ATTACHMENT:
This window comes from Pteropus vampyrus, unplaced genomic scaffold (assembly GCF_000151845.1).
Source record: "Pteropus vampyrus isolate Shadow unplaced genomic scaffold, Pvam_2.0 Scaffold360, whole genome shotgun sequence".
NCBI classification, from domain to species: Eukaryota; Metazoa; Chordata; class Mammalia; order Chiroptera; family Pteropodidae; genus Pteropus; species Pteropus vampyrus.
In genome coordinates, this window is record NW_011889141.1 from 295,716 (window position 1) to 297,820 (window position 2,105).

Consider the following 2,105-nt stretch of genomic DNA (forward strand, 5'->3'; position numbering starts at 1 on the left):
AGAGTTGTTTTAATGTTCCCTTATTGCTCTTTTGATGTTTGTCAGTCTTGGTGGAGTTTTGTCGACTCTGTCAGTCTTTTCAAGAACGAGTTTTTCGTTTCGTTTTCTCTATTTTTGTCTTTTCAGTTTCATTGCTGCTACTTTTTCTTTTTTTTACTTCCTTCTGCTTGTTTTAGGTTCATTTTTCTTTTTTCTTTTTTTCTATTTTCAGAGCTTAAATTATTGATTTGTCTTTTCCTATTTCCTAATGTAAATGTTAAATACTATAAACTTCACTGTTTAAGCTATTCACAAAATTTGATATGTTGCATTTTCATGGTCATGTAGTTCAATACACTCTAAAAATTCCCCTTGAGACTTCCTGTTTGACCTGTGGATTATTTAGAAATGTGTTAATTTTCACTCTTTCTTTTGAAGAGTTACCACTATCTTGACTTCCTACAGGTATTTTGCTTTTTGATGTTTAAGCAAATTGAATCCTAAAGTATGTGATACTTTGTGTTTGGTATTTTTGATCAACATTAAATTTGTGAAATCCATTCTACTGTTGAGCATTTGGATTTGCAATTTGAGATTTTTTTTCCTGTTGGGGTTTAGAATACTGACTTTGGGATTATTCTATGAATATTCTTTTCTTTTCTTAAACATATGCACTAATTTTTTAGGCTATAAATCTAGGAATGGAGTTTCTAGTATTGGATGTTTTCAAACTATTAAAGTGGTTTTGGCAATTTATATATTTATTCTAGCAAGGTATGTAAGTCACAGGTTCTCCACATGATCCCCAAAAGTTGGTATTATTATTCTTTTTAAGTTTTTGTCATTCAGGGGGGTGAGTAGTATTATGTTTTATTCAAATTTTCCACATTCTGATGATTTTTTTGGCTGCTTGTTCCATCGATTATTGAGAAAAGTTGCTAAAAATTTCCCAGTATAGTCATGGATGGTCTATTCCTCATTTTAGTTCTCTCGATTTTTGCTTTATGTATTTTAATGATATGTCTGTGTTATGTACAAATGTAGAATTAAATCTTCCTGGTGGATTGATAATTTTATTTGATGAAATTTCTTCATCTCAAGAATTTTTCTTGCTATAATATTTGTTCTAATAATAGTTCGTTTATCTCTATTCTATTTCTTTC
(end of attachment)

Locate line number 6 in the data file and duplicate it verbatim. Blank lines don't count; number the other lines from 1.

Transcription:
AGAGTTGTTTTAATGTTCCCTTATTGCTCTTTTGATGTTTGTCAGTCTTGGTGGAGTTTTGTCGACTCTGTCAGTCTTTTCAAGAACGAGTTTTTCGTTTCGTTTTCTCTATTTTTGTCTTTTCAGTTTCATTGCTGCTACTTTTTCTTTTTTTTACTTCCTTCTGCTTGTTTTAGGTTCATTTTTCTTTTTTCTTTTTTTCTATTTTCAGAGCTTAAATTATTGATTTGTCTTTTCCTATTTCCTAATGTAAATGTTAAATACTATAAACTTCACTGTTTAAGCTATTCACAAAATTTGATATGTTGCATTTTCATGGTCATGTAGTTCAATACACTCTAAAAATTCCCCTTGAGACTTCCTGTTTGACCTGTGGATTATTTAGAAATGTGTTAATTTTCACTCTTTCTTTTGAAGAGTTACCACTATCTTGACTTCCTACAGGTATTTTGCTTTTTGATGTTTAAGCAAATTGAATCCTAAAGTATGTGATACTTTGTGTTTGGTATTTTTGATCAACATTAAATTTGTGAAATCCATTCTACTGTTGAGCATTTGGATTTGCAATTTGAGATTTTTTTTCCTGTTGGGGTTTAGAATACTGACTTTGGGATTATTCTATGAATATTCTTTTCTTTTCTTAAACATATGCACTAATTTTTTAGGCTATAAATCTAGGAATGGAGTTTCTAGTATTGGATGTTTTCAAACTATTAAAGTGGTTTTGGCAATTTATATATTTATTCTAGCAAGGTATGTAAGTCACAGGTTCTCCACATGATCCCCAAAAGTTGGTATTATTATTCTTTTTAAGTTTTTGTCATTCAGGGGGGTGAGTAGTATTATGTTTTATTCAAATTTTCCACATTCTGATGATTTTTTTGGCTGCTTGTTCCATCGATTATTGAGAAAAGTTGCTAAAAATTTCCCAGTATAGTCATGGATGGTCTATTCCTCATTTTAGTTCTCTCGATTTTTGCTTTATGTATTTTAATGATATGTCTGTGTTATGTACAAATGTAGAATTAAATCTTCCTGGTGGATTGATAATTTTATTTGATGAAATTTCTTCATCTCAAGAATTTTTCTTGCTATAATATTTGTTCTAATAATAGTTCGTTTATCTCTATTCTATTTCTTTC